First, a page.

Genome Editing and Traditional Breeding Have Similar RisksAugust 10, 2022
Scientists at the International Maize and Wheat Improvement Center (CIMMYT) and the CGIAR have concluded that the scientific risks involved in genome editing are similar to those of traditional breeding, and that all new varieties, independent of their development, need to be tested.
Genome editing has shown the potential to contribute to global food security, improved nutrition, and other added value for farmers and consumers. Many countries are still uncertain of the technology and how to regulate genome-edited crops, such as the European Union when the Court of Justice declared that genome-edited crops should be considered transgenics. On the other hand, several countries, including the USA, Canada, Brazil, Colombia, Argentina, Chile, Kenya, Nigeria, Israel, India, and Japan have determined that genome-edited crops without foreign DNA should not be regulated as transgenics.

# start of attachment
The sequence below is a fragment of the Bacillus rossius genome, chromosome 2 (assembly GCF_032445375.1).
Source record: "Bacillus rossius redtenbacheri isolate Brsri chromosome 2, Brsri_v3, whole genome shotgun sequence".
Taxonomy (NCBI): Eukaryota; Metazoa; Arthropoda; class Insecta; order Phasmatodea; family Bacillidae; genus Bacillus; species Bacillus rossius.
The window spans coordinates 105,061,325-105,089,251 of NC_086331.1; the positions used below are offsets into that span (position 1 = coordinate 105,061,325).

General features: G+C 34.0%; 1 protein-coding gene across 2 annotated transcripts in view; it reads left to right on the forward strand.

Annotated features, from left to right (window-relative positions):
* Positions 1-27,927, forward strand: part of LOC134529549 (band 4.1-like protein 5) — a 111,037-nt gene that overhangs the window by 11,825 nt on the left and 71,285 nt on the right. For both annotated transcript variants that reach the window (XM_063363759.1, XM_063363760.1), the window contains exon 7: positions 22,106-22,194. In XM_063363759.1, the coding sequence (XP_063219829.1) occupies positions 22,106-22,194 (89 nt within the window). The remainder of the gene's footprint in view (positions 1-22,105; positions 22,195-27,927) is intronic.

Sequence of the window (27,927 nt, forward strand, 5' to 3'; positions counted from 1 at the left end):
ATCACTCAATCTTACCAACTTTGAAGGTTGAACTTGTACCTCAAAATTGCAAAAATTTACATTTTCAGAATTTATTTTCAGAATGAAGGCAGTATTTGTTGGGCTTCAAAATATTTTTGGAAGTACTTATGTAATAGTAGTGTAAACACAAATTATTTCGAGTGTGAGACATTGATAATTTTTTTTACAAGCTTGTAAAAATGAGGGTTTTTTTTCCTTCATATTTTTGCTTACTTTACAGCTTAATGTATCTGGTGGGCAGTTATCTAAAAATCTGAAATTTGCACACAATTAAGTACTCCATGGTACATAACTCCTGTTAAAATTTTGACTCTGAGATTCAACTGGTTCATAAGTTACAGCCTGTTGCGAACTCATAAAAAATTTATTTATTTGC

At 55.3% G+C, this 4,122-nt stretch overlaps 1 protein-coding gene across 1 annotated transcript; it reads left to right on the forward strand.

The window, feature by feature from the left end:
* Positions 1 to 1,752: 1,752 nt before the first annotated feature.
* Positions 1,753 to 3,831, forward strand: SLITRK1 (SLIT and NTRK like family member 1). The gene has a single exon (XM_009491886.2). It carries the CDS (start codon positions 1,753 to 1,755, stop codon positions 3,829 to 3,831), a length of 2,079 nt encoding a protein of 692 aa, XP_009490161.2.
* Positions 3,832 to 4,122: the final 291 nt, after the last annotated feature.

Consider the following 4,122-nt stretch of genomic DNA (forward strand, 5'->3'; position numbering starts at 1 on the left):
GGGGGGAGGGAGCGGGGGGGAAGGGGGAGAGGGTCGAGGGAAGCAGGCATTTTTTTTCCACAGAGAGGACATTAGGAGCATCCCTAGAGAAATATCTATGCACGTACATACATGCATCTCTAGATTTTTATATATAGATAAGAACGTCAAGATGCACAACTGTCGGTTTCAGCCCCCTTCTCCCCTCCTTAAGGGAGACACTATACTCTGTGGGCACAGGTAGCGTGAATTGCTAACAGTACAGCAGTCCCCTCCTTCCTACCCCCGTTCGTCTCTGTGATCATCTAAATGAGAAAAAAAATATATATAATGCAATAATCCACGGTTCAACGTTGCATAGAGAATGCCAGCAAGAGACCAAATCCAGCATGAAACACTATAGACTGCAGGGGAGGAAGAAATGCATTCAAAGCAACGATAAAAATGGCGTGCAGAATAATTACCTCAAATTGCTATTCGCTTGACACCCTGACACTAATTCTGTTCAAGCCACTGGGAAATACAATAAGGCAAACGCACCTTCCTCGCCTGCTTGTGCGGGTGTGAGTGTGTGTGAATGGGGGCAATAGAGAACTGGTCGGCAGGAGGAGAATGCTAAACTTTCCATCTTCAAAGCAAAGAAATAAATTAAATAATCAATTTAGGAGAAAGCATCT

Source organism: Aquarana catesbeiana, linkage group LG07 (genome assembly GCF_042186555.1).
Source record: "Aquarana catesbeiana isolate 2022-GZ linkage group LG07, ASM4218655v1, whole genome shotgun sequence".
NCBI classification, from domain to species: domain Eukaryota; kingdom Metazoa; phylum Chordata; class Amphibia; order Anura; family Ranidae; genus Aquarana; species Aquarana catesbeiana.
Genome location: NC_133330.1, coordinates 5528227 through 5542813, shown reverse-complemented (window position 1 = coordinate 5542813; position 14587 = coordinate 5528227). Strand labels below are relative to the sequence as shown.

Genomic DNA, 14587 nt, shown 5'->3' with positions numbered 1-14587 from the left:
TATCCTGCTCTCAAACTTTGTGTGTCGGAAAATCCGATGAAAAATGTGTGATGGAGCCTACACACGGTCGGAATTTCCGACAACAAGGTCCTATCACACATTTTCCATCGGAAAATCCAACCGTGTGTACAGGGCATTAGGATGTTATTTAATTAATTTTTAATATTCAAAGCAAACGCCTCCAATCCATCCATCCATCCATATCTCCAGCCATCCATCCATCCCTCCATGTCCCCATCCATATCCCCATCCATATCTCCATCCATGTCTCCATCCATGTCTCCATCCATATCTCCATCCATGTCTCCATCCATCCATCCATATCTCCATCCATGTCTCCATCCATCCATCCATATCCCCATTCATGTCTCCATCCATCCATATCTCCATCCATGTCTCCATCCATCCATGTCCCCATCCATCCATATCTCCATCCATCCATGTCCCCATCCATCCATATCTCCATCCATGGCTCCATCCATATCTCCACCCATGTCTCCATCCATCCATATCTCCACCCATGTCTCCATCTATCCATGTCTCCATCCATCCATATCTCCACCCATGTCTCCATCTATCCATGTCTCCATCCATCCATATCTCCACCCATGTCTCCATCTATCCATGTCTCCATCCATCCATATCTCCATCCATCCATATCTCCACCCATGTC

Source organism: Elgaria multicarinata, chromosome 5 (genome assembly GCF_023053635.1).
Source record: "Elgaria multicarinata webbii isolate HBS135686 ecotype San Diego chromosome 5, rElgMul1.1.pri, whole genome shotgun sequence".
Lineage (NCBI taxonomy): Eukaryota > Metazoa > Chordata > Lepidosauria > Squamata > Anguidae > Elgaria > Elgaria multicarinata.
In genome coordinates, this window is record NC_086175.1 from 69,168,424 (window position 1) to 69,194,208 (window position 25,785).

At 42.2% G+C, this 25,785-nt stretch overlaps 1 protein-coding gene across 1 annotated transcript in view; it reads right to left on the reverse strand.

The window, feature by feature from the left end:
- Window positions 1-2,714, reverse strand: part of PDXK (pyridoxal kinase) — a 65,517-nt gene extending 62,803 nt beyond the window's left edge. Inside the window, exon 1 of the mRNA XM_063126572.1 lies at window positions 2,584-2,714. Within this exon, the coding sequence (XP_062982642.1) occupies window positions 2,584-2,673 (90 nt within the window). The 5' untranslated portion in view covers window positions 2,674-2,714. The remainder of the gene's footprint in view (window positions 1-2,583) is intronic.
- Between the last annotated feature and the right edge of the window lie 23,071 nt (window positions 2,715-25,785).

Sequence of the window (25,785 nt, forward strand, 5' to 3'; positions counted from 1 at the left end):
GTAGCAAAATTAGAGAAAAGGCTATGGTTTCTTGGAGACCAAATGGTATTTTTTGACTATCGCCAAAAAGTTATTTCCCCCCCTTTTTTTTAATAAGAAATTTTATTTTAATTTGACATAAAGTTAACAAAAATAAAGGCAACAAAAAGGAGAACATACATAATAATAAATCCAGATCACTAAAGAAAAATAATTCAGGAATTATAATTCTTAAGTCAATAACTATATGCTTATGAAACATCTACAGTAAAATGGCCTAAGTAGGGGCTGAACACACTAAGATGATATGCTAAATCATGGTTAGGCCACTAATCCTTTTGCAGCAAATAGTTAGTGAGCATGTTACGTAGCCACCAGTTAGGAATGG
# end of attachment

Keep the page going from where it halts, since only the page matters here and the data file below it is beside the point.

In the paper published in Nature Genetics, the researchers said that policies should enable choice and avoid risks that genome editing technologies for crops benefit only those who can pay the premium price. Smallholder farmers should get equal access to advanced technologies, their value, and how to use them.
For more details, read the article in the CIMMYT website.
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See more articles:
Gene Editing Supplement (August 10, 2022)
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Policy Considerations and Approvals
- STOA Report on Genome-edited Crops and 21st Century Food System Challenges
Trends and Impact
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Public Acceptance and Engagement
- Genome Editing and Traditional Breeding Have Similar Risks
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